Abrams implicitly criticizes Condoleezza Rice for seeking an Israeli-Palestinian peace agreement at the expense of the Freedom Agenda. He asserts that in seeking an agreement that would be a capstone to both the president’s term of office and her own as secretary of state, she felt that “pressure on the Arabs for internal reforms would have to take a back seat to ‘the Annapolis process,’ as the renewed effort on the Israeli-Palestinian front was called.” He does not mention his own skepticism regarding a two-state solution, which underpins the peace process. Just recently, he pointed out to Jewish Insider that
“I have long believed, and said publicly, that an independent and sovereign Palestinian State is unrealistic and is not actually viable. It would fall onto either Israel or Jordan, and it is much more logical that it should have some relationship with Jordan, which is a Muslim Arab state.”
No wonder that he would subordinate the Israel-Palestine peace process to the Freedom Agenda.
Abrams acknowledges that elections do not necessarily bring about democracy. Indeed, Abrams concedes that the participation of Hamas in the 2006 Palestinian elections was a disaster. That does not lead him to forego support for elections in potential democracies, nor to exclude Islamists from participating in them. In the case of Hamas, he argues that “the most important error the Bush administration made was to permit a terrorist group to engage in politics without first laying down its arms and indeed without even pledging to do so.” He seems to overlook the reality that Washington might not be able to dictate the terms of who does, and who does not, participate in elections held by another country.
Abrams holds up Tunisia as a model of how the Freedom Agenda should work in the Arab world, even with the participation of Islamists. Yet Tunisia is the exception; it is the only country to emerge from the Arab Spring without reverting to a new autocracy, as in Egypt, or collapsing into civil war, as in Syria and Yemen. Moreover, despite the kleptocratic corruption of the authoritarian Ben Ali government, Tunisia had long been known both for its religious tolerance—Jews and Christians could worship freely there—and for its progressive treatment of women. The latter is something Abrams is willing to forego if other elements of what he considers to constitute democracy can be established, though women might take a different view.
Finally, only two other countries, admittedly both non-Arab, have seen Islamists not only participate in elections but come into power, with distinctly unhappy results. Turkey’s Erdoğan has relaunched a brutal assault on his country’s Kurds, arrested thousands of bureaucrats and hundreds of journalists, and undermined the independence of Turkey’s court system. And the mullahs’ Iran is not exactly a model for the Freedom Agenda, despite having an elected parliament in which even Jews can serve. Nor should one forget that it was democratic Weimar Germany that saw the Nazi movement become the country’s largest political party.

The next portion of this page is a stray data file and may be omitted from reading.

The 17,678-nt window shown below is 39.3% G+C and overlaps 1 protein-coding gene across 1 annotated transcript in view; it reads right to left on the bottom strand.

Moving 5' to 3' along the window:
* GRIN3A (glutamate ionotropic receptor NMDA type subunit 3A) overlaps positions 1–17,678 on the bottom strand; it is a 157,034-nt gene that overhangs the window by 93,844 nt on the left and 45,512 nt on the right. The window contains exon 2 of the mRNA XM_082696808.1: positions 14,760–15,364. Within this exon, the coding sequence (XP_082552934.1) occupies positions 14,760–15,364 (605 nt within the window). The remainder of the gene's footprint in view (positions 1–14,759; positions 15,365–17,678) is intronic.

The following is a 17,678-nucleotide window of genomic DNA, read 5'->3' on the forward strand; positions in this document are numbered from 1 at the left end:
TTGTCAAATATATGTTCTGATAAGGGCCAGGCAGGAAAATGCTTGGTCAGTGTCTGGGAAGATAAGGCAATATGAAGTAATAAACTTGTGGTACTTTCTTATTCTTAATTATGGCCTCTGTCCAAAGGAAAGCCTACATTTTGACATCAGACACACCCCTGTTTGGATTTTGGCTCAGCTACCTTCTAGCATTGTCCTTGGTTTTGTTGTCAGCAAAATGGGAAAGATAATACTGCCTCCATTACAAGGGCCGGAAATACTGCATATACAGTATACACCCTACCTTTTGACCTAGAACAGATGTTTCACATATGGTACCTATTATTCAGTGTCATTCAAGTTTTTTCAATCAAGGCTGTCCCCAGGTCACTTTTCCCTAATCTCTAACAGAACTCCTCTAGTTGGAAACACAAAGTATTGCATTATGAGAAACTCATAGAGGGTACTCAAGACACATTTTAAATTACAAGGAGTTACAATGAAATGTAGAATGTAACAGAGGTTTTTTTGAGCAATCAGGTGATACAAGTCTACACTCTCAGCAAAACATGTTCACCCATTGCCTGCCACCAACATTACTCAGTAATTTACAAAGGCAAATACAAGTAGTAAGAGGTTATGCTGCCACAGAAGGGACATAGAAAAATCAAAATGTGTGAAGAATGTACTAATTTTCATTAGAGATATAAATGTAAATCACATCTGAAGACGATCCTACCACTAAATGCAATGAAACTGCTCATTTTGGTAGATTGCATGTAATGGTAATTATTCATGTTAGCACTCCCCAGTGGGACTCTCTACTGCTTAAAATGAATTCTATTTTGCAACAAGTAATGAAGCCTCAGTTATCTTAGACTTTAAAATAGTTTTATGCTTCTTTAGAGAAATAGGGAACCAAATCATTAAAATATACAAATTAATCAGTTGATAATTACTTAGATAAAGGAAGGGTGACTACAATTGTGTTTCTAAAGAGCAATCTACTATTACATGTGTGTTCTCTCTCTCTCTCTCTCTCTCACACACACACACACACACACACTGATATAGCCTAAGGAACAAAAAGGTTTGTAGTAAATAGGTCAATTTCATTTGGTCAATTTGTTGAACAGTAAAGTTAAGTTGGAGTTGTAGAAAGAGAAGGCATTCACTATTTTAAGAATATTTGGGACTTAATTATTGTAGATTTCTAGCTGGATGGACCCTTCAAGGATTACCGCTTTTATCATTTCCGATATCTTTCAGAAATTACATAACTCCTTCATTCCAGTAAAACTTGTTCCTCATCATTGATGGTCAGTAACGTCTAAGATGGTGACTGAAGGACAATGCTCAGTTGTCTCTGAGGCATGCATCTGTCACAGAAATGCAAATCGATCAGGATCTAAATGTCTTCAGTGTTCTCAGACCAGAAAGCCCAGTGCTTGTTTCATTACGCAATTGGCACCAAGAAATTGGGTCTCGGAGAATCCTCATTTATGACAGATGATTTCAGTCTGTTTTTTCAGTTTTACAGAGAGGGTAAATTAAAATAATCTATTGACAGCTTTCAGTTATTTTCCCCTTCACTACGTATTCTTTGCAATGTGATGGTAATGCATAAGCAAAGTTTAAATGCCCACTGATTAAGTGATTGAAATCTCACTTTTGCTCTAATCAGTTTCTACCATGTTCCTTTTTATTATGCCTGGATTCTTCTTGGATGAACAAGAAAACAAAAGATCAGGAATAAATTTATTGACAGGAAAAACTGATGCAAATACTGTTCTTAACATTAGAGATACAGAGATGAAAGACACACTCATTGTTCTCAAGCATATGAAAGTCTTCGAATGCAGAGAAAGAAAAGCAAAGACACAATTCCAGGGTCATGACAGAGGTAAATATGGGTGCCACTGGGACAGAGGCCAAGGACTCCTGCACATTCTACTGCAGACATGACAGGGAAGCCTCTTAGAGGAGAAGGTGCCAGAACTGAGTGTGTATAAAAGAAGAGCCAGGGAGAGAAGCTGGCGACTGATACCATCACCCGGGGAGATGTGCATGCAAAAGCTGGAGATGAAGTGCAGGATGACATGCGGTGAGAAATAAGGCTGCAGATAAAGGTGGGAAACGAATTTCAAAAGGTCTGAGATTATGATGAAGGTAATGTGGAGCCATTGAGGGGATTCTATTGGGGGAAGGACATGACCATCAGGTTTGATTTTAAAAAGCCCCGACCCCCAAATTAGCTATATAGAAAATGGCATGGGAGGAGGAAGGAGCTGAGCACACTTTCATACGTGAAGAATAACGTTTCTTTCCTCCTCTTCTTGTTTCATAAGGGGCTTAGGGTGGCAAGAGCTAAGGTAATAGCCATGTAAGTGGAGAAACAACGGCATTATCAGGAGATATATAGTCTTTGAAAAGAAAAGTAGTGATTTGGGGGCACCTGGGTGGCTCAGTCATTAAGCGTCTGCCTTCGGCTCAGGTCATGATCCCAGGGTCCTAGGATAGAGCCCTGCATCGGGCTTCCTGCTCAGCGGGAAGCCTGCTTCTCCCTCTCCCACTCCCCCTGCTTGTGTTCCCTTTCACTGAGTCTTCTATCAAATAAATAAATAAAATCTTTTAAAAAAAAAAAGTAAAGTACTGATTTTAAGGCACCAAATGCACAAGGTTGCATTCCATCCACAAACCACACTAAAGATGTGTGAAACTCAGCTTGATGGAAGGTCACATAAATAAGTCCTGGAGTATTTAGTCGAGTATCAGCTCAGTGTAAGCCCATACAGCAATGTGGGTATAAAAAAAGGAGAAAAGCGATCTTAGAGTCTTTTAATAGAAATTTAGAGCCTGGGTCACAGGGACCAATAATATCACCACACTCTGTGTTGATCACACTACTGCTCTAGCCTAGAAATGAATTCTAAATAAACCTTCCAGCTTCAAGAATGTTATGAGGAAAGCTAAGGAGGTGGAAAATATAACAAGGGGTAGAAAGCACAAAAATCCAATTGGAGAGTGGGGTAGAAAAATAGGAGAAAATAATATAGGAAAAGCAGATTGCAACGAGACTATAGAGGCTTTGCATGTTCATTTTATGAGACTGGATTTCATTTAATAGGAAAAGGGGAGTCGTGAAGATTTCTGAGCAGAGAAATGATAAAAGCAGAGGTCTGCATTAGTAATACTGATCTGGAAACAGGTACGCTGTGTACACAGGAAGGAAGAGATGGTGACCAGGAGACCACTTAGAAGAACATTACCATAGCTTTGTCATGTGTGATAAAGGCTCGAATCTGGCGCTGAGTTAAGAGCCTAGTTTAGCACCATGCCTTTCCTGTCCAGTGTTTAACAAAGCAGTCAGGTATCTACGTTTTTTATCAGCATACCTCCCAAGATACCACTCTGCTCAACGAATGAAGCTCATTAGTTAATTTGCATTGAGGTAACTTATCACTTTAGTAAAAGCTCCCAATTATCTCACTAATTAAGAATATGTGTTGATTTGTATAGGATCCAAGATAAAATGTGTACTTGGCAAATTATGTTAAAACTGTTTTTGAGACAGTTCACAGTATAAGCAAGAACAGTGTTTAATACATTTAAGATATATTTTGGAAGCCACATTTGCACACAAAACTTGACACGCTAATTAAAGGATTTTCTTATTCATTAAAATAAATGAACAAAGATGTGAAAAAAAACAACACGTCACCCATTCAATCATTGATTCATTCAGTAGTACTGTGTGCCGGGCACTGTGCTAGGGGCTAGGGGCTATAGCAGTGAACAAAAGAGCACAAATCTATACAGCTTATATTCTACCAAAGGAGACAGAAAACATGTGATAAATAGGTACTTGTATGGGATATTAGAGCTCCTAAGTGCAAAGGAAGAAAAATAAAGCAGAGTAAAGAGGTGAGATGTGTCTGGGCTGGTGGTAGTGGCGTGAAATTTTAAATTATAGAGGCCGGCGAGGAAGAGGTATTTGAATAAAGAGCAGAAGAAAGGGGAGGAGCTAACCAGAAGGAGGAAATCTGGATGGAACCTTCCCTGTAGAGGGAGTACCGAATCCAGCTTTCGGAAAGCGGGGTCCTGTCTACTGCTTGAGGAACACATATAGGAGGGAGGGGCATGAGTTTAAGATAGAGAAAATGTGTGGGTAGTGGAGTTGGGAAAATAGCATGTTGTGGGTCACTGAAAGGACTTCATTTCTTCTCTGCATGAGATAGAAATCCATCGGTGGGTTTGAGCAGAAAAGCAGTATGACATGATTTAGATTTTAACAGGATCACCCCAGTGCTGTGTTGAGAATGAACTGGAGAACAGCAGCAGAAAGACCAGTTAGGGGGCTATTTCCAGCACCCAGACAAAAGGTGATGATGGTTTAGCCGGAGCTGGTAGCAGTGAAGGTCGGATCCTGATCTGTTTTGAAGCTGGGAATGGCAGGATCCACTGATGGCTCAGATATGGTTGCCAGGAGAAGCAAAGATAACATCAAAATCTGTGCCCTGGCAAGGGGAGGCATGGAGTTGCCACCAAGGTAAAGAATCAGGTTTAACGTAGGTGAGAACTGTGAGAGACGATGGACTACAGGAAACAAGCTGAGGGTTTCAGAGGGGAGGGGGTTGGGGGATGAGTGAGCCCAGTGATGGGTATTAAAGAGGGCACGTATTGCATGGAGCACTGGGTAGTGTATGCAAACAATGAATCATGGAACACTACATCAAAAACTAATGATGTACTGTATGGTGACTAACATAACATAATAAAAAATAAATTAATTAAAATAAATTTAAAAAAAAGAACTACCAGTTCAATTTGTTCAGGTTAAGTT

ABRAMS ADVOCATES directing American assistance, more of it private than governmental, to support the development of political parties rather than that of nongovernmental organizations, which tend to focus more on individual human rights than on regime modification or, better yet, replacement. He would condition security assistance on domestic reform; he argues that with the demise of communism, there no longer is an excuse for supporting “our sons of bitches.” What he seems to overlook is that the United States no longer dominates the international economy as it once did, and that states can and do look to China as a source of assistance as well as an alternative model for governance. Indeed, China is not alone in its willingness to support authoritarian regimes with no questions asked. India is no different. Nor, for that matter, is Israel. The United States simply cannot snap its economic and security fingers and demand progress toward democracy. Autocracies have elsewhere to go. And they do.
Autocracies will also not sit still in the face of American attempts to foist a new governance model upon them. They will retaliate. Russia’s Vladimir Putin has shown the way by banning the very institutions that Abrams argues offer the most in support of his agenda: the National Democratic Institute (NDI) and the International Republican Institute (IRI). Indeed, Putin has not stopped there. He has interfered in domestic American politics to a far greater extent than any other foreign power since British support for the Confederacy during the Civil War. And, despite being overwhelmingly reelected, he continues to protest American “interference” in his own electoral process.
None of this deters Abrams. His policy menu still would direct more American aid toward the development of political parties and focus less on supporting nongovernmental organizations and civil society. It would press for Islamist participation in governance. It would condition security assistance on domestic reform. It would call for elections. And it does not rule out military action to bring about regime change, rather merely acknowledging that the current American political climate renders such action unlikely, if not impossible. The contrast with Kaplan could not be greater.
HARLAN ULLMAN approaches American security policy from a rather different perspective. Drawing upon his experience as a naval officer in Vietnam and then as a senior defense analyst, both while still in uniform and subsequently with a number of leading Washington think tanks, Ullman argues that since the end of the Cold War, the United States simply has lacked the “sound strategic thinking” necessary to address effectively an increasingly evolving international environment. As a result, “where the use of force has gone badly awry, it was through the failure of decision makers, who allowed unsound and flawed strategic thinking to drive bad decisions.” Every administration since that of John Kennedy comes in for Ullman’s criticism, though he treats that of George H. W. Bush more gently than the others.